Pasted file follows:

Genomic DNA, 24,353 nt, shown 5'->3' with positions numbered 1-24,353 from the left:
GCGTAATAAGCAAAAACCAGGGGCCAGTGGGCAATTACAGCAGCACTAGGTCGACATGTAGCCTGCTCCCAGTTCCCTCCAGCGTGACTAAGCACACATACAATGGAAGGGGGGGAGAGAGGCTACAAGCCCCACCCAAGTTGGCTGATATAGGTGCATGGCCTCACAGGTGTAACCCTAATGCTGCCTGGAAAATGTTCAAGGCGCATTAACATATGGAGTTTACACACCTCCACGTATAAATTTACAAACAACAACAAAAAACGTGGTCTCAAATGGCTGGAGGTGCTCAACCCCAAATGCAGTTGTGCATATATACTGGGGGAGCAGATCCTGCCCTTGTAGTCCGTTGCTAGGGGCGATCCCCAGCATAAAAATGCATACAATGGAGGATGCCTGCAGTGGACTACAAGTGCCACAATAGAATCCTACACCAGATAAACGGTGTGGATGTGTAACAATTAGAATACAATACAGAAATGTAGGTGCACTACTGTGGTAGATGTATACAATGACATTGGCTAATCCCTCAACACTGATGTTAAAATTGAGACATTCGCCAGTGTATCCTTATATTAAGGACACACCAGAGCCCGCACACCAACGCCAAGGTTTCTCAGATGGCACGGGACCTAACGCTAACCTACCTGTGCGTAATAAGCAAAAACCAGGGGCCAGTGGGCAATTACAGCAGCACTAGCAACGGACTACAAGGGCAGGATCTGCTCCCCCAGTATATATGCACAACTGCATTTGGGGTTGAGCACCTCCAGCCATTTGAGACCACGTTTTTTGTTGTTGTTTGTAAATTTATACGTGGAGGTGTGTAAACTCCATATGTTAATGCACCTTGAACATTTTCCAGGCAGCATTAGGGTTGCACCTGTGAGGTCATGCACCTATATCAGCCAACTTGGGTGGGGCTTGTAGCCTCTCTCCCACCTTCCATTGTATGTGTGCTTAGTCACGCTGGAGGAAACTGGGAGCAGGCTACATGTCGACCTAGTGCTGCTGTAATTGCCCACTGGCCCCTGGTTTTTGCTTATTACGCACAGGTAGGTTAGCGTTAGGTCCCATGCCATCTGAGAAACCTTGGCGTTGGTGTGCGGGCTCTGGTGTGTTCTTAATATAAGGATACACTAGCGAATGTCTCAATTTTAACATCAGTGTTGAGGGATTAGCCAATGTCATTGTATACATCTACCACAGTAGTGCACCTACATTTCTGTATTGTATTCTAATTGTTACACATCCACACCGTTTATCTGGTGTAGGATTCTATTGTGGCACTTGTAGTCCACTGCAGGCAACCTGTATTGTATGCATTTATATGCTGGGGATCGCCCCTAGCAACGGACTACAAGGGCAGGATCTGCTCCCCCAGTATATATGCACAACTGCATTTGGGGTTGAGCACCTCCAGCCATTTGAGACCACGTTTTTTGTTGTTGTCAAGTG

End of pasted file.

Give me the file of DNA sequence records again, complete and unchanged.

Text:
Genomic DNA, 24,353 nt, shown 5'->3' with positions numbered 1-24,353 from the left:
GCGTAATAAGCAAAAACCAGGGGCCAGTGGGCAATTACAGCAGCACTAGGTCGACATGTAGCCTGCTCCCAGTTCCCTCCAGCGTGACTAAGCACACATACAATGGAAGGGGGGGAGAGAGGCTACAAGCCCCACCCAAGTTGGCTGATATAGGTGCATGGCCTCACAGGTGTAACCCTAATGCTGCCTGGAAAATGTTCAAGGCGCATTAACATATGGAGTTTACACACCTCCACGTATAAATTTACAAACAACAACAAAAAACGTGGTCTCAAATGGCTGGAGGTGCTCAACCCCAAATGCAGTTGTGCATATATACTGGGGGAGCAGATCCTGCCCTTGTAGTCCGTTGCTAGGGGCGATCCCCAGCATAAAAATGCATACAATGGAGGATGCCTGCAGTGGACTACAAGTGCCACAATAGAATCCTACACCAGATAAACGGTGTGGATGTGTAACAATTAGAATACAATACAGAAATGTAGGTGCACTACTGTGGTAGATGTATACAATGACATTGGCTAATCCCTCAACACTGATGTTAAAATTGAGACATTCGCCAGTGTATCCTTATATTAAGGACACACCAGAGCCCGCACACCAACGCCAAGGTTTCTCAGATGGCACGGGACCTAACGCTAACCTACCTGTGCGTAATAAGCAAAAACCAGGGGCCAGTGGGCAATTACAGCAGCACTAGCAACGGACTACAAGGGCAGGATCTGCTCCCCCAGTATATATGCACAACTGCATTTGGGGTTGAGCACCTCCAGCCATTTGAGACCACGTTTTTTGTTGTTGTTTGTAAATTTATACGTGGAGGTGTGTAAACTCCATATGTTAATGCACCTTGAACATTTTCCAGGCAGCATTAGGGTTGCACCTGTGAGGTCATGCACCTATATCAGCCAACTTGGGTGGGGCTTGTAGCCTCTCTCCCACCTTCCATTGTATGTGTGCTTAGTCACGCTGGAGGAAACTGGGAGCAGGCTACATGTCGACCTAGTGCTGCTGTAATTGCCCACTGGCCCCTGGTTTTTGCTTATTACGCACAGGTAGGTTAGCGTTAGGTCCCATGCCATCTGAGAAACCTTGGCGTTGGTGTGCGGGCTCTGGTGTGTTCTTAATATAAGGATACACTAGCGAATGTCTCAATTTTAACATCAGTGTTGAGGGATTAGCCAATGTCATTGTATACATCTACCACAGTAGTGCACCTACATTTCTGTATTGTATTCTAATTGTTACACATCCACACCGTTTATCTGGTGTAGGATTCTATTGTGGCACTTGTAGTCCACTGCAGGCAACCTGTATTGTATGCATTTATATGCTGGGGATCGCCCCTAGCAACGGACTACAAGGGCAGGATCTGCTCCCCCAGTATATATGCACAACTGCATTTGGGGTTGAGCACCTCCAGCCATTTGAGACCACGTTTTTTGTTGTTGTCAAGTG